Spectators perched on scaffolding, climbed onto shoulders, or just balanced on their tiptoes to catch a glimpse of the annual Macy's Thanksgiving Day Parade, which made its way through midtown Manhattan Thursday morning.
The tradition, now in its 85th year, attracted Long Islanders such as Nicole Schmidt, 33, of Patchogue, who came to watch the balloons, bands and dignitaries with her son T.J. under the beautiful clear sky and bundled up against the 40-degree temperature.
They were joined by other family and friends, most of whom had never been to the parade. T.J., 8, fawned over the Pokémon character Pikachu and the break dancers dressed as Santa Claus.
"Even though we didn't have front-row seats, we enjoyed it anyway," said Schmidt's friend, Flora Rocko.
Former Long Islanders Joe Harrington, a doctor, and his wife, Noreen, a clinical psychologist, traveled from outside Boston with their sons Joe, 12, Kevin, 10, and Owen, 4, all in winter jackets.
Too small to see the parade route, Owen was held aloft by his father for a better view. The older boys sat on the asphalt looking up at the balloons.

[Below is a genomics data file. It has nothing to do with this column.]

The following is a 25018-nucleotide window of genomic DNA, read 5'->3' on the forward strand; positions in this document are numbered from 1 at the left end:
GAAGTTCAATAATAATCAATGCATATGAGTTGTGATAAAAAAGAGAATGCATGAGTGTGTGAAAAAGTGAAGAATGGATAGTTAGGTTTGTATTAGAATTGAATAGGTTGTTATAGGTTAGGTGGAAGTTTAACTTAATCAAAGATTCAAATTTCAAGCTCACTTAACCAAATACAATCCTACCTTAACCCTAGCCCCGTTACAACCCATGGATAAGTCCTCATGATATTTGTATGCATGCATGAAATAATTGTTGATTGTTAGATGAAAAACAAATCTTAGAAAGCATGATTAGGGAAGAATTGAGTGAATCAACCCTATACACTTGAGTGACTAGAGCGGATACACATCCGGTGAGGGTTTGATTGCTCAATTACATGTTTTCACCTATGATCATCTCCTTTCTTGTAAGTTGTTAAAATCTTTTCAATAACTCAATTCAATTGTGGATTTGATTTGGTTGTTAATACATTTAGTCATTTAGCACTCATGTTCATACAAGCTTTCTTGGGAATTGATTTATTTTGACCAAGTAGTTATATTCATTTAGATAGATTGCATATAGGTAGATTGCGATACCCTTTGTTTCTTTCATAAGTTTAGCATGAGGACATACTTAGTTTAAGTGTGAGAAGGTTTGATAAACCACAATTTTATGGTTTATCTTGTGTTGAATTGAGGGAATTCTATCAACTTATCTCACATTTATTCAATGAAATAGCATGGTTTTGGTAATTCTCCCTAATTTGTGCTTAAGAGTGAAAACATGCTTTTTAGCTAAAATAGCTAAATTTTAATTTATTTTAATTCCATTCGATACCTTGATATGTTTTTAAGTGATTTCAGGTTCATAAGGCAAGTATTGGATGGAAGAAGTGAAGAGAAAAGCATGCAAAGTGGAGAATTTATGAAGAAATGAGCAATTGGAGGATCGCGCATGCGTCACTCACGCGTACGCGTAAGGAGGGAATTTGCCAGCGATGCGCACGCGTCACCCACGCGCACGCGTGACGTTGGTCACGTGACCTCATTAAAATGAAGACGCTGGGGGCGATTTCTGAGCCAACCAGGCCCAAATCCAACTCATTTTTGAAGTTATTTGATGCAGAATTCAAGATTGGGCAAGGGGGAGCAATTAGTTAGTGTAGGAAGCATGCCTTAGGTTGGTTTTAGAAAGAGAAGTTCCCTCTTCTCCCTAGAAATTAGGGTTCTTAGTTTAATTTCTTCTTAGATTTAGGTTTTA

It was a bittersweet morning for Noreen Harrington.
"This is our first Thanksgiving without my dad, so we're trying to keep some traditions, and keep the holiday spirit going," she said.
The Harringtons planned to spend the rest of Thanksgiving with her family in Jericho.
The Conway family of Albany, hoping to avoid a repeat of last year when they could barely see the parade, this time brought along ladders and a wooden plank.
They balanced the plank between the ladders and stood tall on the makeshift platform, towering over fellow parade goers.
The work paid off. "The Sonic float was awesome!" cheered Luke Conway, 13, who stood with his mother, Tammy, 41, his sister Claire, 11, and his dad, Tom, 46.
An estimated 3 million people gathered to watch new balloon characters soaring along with the old favorites. Among the balloons floating above the parade route for the first time or making a return after years away were the sock monkey Julian with his jet pack, Sonic the Hedgehog and a balloon boy called B.
Marching bands from as far away as Hawaii joined others closer to home, such as the New York City Police Department band, which received cheers at 65th Street when it played "When the Saints Come Marching In."
The parade ended, as it always does, when Santa's float arrived in front of the 34th Street entrance of Macy's flagship department store. The store was set to open at midnight, segueing right into another Thanksgiving tradition: Black Friday.With Jennifer Barrios